96. Chicago Burlington & Quincy Business Car No. 96 (S)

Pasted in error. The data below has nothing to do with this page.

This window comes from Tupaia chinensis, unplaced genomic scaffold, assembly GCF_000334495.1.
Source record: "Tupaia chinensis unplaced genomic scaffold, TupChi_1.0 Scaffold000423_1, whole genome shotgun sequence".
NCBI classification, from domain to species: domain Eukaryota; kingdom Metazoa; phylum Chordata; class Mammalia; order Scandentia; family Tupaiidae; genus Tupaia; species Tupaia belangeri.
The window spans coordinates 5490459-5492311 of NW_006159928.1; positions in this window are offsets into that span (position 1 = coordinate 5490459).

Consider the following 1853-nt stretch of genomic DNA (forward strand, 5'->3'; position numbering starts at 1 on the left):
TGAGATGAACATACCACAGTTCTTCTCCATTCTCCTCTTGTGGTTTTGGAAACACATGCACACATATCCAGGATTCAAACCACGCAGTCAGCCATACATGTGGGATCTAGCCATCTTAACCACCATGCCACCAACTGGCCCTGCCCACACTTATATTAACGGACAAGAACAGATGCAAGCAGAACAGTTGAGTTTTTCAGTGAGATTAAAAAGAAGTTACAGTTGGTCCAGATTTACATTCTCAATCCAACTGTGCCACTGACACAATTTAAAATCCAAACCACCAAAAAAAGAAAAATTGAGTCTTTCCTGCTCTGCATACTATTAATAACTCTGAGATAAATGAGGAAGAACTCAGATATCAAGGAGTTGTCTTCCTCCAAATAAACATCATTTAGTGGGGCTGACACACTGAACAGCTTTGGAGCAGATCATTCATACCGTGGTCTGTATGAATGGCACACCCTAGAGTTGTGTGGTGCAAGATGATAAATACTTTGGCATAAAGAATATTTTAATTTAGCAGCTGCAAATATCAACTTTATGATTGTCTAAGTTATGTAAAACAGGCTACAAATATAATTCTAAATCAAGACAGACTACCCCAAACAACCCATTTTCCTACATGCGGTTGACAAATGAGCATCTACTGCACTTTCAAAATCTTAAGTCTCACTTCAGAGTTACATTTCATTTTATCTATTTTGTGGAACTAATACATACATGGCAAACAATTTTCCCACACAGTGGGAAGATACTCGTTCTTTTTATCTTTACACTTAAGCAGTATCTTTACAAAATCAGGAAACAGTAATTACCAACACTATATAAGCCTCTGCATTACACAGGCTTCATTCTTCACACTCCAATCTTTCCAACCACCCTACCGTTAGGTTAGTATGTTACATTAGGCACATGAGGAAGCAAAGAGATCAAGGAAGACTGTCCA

Car 96 was built for the Chicago, Burlington and Northern Railroad by Barney and Smith in 1886 and became car B-99. The CB&N was the Burlington’s line to Minneapolis and Saint Paul at the time. The car was renumbered Chicago, Burlington and Quincy car 90 in the mid-1890s. Completely rebuilt in the Aurora, Illinois shops in 1896 or 1906 – sources differ -- the car acquired the number 96. The car, used for business, usually by a vice president or the president of the railroad, was staffed by three individuals: a male private secretary, a steward, and a chef The black call buttons throughout the car summoned the secretary, and the white buttons called for the steward, who could identify which area of the car had originated the call through an annunciator panel located to the right of his cabin doorway and the associated legend to the left. The furnishings and paneling in the car are comprised of a mix of Honduran mahogany and quarter-sawn oak. The stained-glass clerestory glass is original. The car could sleep twelve: Four in the observation lounge in two upper berths and two pull-out berths; two in each stateroom; two in the conference or dining room and two in the crew compartment. The car was originally constructed from wood. The exterior steel sheathing was added in 1925. In 1958, the large windows were added. During its early years, the car was used by then Burlington President Charles E. Perkins. His name may be familiar to you – he’s famous for having donated his ranch near Colorado Springs to become The Garden of the Gods. In 1959, the car was retired from service on the Burlington. The car was placed in storage until early 1962, when it was acquired by the Intermountain Chapter of the National Railway Historical Society. The car traveled over 25 thousand miles on six different railroads in excursion service with the Society until 1971, when it was retired to the Colorado Railroad Museum as it could not meet AmTrak’s mechanical standards. Five years of extensive restoration were undertaken by the chapter, costing thirty thousand dollars, and culminating in 2002 in the car you see now. This included the carpet, reupholstery, wood refinishing, repainting, new blinds, and heat and air conditioning rework. (The “air conditioning,” by the way, consisted of undercar boxes which contained 500-pound blocks of ice. When the car moved, air circulated through the boxes and up through the floor grate in the hallway). The car’s last run on the rails was August 5th, 1972, on an excursion train pulled by Union Pacific’s Northern number 844 – then bearing the number 8444.